RE: [asa] The whole of reality (subject name changed)

From: Alexanian, Moorad <alexanian@uncw.edu>
Date: Thu May 28 2009 - 17:04:05 EDT

Bill,

The reason science can only investigate the physical aspect of nature is on how science collects data, which is by means of purely physical devices. It would be miraculous if purely physical devices reacted or recorded nonphysical or supernatural “data.” I find easier to deal with the concept of physical than material. Material carries a lot more baggage as a term and I do not know how to define it operationally.

What is real is the physical data. How the data is interpreted is where theory comes in whereby constituents are postulated and further corroborated experimentally. That is in essence what science is.

One real does not need direct human sensible experience except to read the measuring devices and thus obtain the data. Note that all phenomena are not physical. Love is a human phenomenon that goes beyond its physical manifestation where even the supernatural comes into play.

Humans as “detectors” can experience nonphysical and supernatural phenomena. That is why I do not define science via the human “detector” but by means of purely physical devices.

The notion of empirical is equivocal since includes purely physical devices as well as humans ad detectors. There is nothing wrong with definitions. That is what makes human communication meaningful and unambiguous.

If one can classify phenomena into clear differences, then that ought to clarify the different kinds of knowledge we use to study the whole of reality, that is the seat of all phenomena. Photons are very physical but they are not ghosts.

Spirit is a supernatural concept. It is an element of what makes humans in the image of God. Therefore, science can never tell us of what a human being is. One needs knowledge of God and more so His Son, Jesus the Christ.

It may be so that all our conception of reality and what underlies it may change in the future. However, as of now, we have to make the best our brains allow us to comprehend.

Moorad
________________________________________
From: Bill Powers [wjp@swcp.com]
Sent: Thursday, May 28, 2009 4:19 PM
To: Alexanian, Moorad
Cc: Gregory Arago; Cameron Wybrow; asa@calvin.edu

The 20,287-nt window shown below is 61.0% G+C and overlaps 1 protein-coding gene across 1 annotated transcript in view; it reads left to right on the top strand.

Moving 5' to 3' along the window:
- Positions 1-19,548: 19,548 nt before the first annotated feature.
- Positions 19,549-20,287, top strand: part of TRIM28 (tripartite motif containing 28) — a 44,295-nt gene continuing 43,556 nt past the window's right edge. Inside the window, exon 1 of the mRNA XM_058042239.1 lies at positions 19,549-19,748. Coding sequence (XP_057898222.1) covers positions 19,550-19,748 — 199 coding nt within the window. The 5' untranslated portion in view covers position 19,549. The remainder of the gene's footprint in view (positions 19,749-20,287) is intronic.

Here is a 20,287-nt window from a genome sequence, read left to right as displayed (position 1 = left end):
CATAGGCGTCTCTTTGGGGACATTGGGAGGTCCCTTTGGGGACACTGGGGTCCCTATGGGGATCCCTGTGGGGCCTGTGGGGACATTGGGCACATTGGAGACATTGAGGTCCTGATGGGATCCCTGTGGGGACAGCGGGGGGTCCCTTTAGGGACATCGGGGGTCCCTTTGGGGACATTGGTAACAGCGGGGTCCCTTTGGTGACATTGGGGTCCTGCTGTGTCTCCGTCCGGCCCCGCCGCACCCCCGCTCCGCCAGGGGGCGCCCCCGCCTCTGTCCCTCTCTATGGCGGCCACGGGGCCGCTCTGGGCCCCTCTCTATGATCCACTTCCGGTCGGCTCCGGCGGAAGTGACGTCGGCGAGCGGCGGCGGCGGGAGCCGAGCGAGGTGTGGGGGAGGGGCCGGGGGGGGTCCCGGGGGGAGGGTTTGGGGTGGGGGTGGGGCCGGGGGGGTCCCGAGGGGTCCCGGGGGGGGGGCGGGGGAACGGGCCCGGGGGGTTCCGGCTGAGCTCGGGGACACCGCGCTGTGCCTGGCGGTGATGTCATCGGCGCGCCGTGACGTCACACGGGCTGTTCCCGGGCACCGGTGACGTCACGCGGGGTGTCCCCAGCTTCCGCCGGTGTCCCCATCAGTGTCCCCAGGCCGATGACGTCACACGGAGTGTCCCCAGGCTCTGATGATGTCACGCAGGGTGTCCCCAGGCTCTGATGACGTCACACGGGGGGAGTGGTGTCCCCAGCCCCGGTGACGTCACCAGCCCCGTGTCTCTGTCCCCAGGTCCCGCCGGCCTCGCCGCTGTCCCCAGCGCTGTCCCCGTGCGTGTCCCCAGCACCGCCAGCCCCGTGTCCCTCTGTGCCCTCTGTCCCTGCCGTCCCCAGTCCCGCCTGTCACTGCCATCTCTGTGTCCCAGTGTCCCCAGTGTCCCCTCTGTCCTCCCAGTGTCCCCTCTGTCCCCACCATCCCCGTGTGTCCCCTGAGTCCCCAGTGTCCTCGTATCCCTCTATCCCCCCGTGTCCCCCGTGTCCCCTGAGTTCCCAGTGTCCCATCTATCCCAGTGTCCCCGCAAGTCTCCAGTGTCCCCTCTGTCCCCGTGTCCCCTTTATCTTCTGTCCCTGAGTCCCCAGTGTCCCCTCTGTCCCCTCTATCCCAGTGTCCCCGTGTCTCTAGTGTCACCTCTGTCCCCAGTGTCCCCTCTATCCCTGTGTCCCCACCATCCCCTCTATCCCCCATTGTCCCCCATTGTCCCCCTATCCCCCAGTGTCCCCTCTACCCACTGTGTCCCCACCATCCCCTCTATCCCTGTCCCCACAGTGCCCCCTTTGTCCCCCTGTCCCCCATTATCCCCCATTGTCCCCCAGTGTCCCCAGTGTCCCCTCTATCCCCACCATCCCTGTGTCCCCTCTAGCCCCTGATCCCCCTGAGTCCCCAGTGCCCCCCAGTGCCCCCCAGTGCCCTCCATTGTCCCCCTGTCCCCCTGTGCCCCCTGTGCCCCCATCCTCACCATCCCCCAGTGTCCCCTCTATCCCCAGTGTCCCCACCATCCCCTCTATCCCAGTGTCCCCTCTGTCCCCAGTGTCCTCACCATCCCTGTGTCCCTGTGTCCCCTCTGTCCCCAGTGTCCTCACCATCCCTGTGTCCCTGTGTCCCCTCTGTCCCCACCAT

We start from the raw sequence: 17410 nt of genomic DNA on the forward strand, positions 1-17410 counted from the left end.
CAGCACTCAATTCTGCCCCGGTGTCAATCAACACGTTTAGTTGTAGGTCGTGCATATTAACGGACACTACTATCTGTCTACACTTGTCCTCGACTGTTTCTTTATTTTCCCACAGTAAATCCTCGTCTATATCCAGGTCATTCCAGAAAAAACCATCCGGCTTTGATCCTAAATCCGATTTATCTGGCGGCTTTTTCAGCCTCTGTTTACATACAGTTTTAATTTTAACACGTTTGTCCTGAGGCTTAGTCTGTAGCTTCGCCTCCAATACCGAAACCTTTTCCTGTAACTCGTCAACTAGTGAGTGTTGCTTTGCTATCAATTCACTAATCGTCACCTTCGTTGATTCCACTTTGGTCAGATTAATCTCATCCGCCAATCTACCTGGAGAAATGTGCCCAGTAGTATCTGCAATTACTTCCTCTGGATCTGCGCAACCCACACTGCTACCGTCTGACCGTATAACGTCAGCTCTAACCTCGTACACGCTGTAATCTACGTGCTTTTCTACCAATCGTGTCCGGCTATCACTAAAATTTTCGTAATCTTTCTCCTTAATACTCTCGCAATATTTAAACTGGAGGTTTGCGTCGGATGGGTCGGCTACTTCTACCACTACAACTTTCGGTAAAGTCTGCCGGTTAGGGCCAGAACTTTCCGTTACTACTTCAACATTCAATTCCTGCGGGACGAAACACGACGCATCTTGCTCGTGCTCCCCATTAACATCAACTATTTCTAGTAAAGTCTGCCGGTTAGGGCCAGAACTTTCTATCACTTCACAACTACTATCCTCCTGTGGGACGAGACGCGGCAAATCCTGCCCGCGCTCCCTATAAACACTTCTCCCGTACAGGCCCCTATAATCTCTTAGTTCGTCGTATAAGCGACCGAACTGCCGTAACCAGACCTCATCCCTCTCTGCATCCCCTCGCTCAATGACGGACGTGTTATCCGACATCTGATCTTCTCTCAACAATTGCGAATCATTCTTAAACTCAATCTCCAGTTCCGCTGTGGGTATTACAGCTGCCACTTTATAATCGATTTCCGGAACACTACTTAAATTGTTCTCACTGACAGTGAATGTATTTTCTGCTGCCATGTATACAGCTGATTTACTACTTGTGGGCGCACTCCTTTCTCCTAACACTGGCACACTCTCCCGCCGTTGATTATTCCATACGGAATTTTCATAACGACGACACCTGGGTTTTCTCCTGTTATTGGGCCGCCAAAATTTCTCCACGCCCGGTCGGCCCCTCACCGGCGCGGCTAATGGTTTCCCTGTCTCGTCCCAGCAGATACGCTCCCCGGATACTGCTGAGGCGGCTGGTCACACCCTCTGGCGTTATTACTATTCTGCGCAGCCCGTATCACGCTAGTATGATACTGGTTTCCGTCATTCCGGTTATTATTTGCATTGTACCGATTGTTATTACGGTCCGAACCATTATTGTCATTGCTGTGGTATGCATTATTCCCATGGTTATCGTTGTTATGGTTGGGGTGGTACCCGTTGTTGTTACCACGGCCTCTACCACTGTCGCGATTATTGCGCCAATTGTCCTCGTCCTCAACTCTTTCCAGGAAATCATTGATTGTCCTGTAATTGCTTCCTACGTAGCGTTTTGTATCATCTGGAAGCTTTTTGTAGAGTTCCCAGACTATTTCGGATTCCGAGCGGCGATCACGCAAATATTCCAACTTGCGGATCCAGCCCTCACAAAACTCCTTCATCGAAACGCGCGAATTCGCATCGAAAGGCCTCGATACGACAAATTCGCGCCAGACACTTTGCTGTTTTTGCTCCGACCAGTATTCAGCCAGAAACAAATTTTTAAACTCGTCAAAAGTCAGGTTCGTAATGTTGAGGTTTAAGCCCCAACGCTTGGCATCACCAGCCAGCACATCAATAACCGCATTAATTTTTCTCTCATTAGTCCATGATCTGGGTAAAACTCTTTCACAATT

Subject: Re: [asa] The whole of reality (subject name changed)

Moorad:

Just some quick questions.

Why do we say that science can only investigate the physical?
Is there a difference between the material and the physical?
Are some immaterial things physical?

It is not at all clear why we presume that the spiritual and the physical
cannot interact.
Science all the time investigates the invisible, even in principle
invisible (quarks). When it does so is it utterly clear that it is
investigating the physical?

Science studies phenomena; and what are phenomena?
Ultimately, in all cases, phenomena must be capable of human sensible
experience.

Complex instruments, in conjunction with complex theory of the invisible,
are employed in enabling us to make of the invisible phenomena.

Are all phenomena physical?

Why presume that because we can make of the invisible something that
influences our senses that it is physical?

Are all such invisible entities physical by definition, or is it an
empirical conclusion.

It seems that it is definitional.

It is perhaps better to drop notions such as physical, immaterial, and
nonphysical, and speak instead of just the phenomena and the stories we
concoct about the phenomena. Does it really add anything to call
photons physical, although they are immaterial? What is spirit and how do
we distinguish it from the physical? This is by no means clear. What is
called physical today in the early days of science was considered a type
of spirit.

bill

  On Thu, 28 May 2009,
Alexanian, Moorad wrote:

> Gregory,
> The reason science cannot study the nonphysical and the supernatural is
that by definition those two sets are the relative complement of the purely
physical elements of the physical set.
This is so since science has been defined by its subject matter, which is
data that can be collected, in principle, by purely physical devices.
In other words, purely physical devices cannot detect thoughts and other
mental concepts, self, etc. nor the supernatural.
> The physical and the supernatural sets do overlap, but are not the same.
For instance, humans are elements of the union of the physical, nonphysical,
and supernatural sets. This is the reason I take the supernatural as being
part of Nature because humans are part of Nature. In addition, the creation
of man in the image of God forces us to make the supernatural an aspect of
Nature.
> Knowledge, the number pi, mental abstractions, etc., are nonphysical but
certainly not supernatural. I think, as C.S. Lewis indicates, reasoning is
indeed supernatural. However, God is Supernatural but, as Creator, is not in
Nature. Of course, the incarnation is a deliberate invasion of God himself
into His creation.
> Different kinds of knowledge study different aspects of the whole of reality. For instance, to study only the physical aspect of man does not tell us who man truly is. The claim that it does, is reductionism at its worst. This is my qualm with evolutionary theory, which will eventual base all on genetic coding, which is purely physical.
> I am here merely indicating what my thoughts are regarding what is real. Future research may prove some aspects of this wrong. However, I doubt it.
> I am attempting to order the different kinds of knowledge, which are defined by their subject matters, and integrate them so that we truly deal with the whole of reality. This must be accomplished without any sort of reductionism.
> I hope I have answered all your questions Gregory. If not, keep on asking. Some of this material can be found in my website: http://origins.swau.edu/who/moorad/cmoorad98.html
> Moorad
>
>
> ________________________________
> From: Gregory Arago [gregoryarago@yahoo.ca]
> Sent: Tuesday, May 26, 2009 12:49 PM
> To: Bill Powers; Alexanian, Moorad